Swiss Cabinet Elections Can Still Stir Emotions And Surprise...| MENAFN.COM

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Swiss Cabinet Elections Can Still Stir Emotions And Surprises


(MENAFN- Swissinfo)

It may remain a mystery for an outside observer why the election of a Swiss government minister draws so much public attention. Here are some impressions from Wednesday's events, from inside and around parliament building in Bern.

This content was published on December 7, 2022 - 18:08 December 7, 2022 - 18:08

Worked in radio and newspaper journalism, as well as teaching and tourism before joining swissinfo.ch's predecessor Swiss Radio International in the 1980s. He reports from parliament, and focuses on direct democracy issues.

more from this author | english department swissinfo.ch

It's still dark and quiet when the politicians from the House of Representatives and the Senate arrive on Wednesday morning for the ongoing winter session. The hill outside the capital is hidden behind a veil of wintry mist – a day like any other in December. Almost.

An unusual number of vehicles from the public broadcaster are parked near Parliament Square and aren't there more security staff around. What's the fuss about?

A possible answer comes a bit later, in the farewell speech by the outgoing Swiss finance minister to the joint session of both parliamentary chambers.

“Today is an important day for Switzerland. You will elect the 120th and the 121st member of the government in the 174-year history of our country,” Ueli Maurer says.

He puts the slow-moving figures in the context of fast-moving events in the wider world and praises Switzerland's unique political system and its stability. Transport Minister Simonetta Sommaruga, who like Maurer is also stepping down at the end of the year, completes the picture.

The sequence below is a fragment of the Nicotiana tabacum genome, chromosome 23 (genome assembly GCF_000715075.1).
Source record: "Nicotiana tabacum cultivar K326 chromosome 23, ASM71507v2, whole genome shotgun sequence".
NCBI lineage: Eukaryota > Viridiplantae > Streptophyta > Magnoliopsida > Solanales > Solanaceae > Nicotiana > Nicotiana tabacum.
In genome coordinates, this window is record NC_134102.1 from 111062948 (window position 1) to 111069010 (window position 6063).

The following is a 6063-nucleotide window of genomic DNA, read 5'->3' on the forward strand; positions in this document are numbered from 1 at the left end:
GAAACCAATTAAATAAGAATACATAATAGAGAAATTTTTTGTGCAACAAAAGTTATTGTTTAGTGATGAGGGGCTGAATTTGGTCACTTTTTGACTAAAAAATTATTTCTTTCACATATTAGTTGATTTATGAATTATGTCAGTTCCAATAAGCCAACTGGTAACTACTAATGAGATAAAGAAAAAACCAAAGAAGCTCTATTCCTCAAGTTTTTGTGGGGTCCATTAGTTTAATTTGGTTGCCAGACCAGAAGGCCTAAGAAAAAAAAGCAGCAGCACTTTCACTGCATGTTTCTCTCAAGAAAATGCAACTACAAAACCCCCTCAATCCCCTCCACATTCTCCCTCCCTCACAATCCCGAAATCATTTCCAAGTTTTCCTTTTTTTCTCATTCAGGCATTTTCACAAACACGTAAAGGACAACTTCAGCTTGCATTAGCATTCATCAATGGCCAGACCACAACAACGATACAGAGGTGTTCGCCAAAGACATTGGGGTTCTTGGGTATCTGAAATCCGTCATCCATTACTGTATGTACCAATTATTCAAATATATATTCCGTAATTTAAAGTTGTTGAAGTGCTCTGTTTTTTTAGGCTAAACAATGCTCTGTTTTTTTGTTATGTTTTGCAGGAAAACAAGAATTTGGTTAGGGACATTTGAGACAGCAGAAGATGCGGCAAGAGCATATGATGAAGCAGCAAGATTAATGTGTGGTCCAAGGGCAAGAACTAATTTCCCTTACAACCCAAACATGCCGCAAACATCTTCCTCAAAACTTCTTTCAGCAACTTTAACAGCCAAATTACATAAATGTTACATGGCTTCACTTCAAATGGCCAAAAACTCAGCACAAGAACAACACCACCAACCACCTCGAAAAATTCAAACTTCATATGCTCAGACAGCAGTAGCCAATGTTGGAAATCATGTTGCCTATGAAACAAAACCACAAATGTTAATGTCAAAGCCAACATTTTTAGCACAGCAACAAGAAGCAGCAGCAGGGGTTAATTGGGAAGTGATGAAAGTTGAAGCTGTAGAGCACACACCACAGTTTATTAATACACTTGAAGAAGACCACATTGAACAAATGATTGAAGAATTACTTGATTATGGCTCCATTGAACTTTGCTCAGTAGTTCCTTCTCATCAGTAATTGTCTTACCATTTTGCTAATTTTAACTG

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Consensus and power

It's hard to imagine that two people with such frequently divergent opinions than Maurer and her could be represented in the same government, Sommaruga says.

The executive, based on a consensus model, is not led by a prime minister or one particular party, while the post of president is largely ceremonial and rotates every year among the seven members.

Georg Lutz, a political scientist from the University of Lausanne, uses more sober language to sum up the ministerial statements, which were expressed with a touch of emotion and political posturing.

“The government is a collegial body, and its members still have considerable power,” says Lutz.“The choice of a new minister is therefore of great importance, and has a long-lasting impact. Therefore, there is huge interest by the media in an election.”

There is no such thing as a Swiss government forced to resign and it's extremely rare for Swiss ministers to be voted out, unlike in other countries around the world.

“As a result, the government enjoys broad public support and people can also strongly identify with individual members,” he says.


Rösti meets people outside the parliament buidling © Keystone/Jean-Christophe Bott Multi-lingual

The lobby of the parliament chamber is getting busy now with scores of observers following the election proceedings in front of the numerous TV screens; Experts and journalists are also commenting live.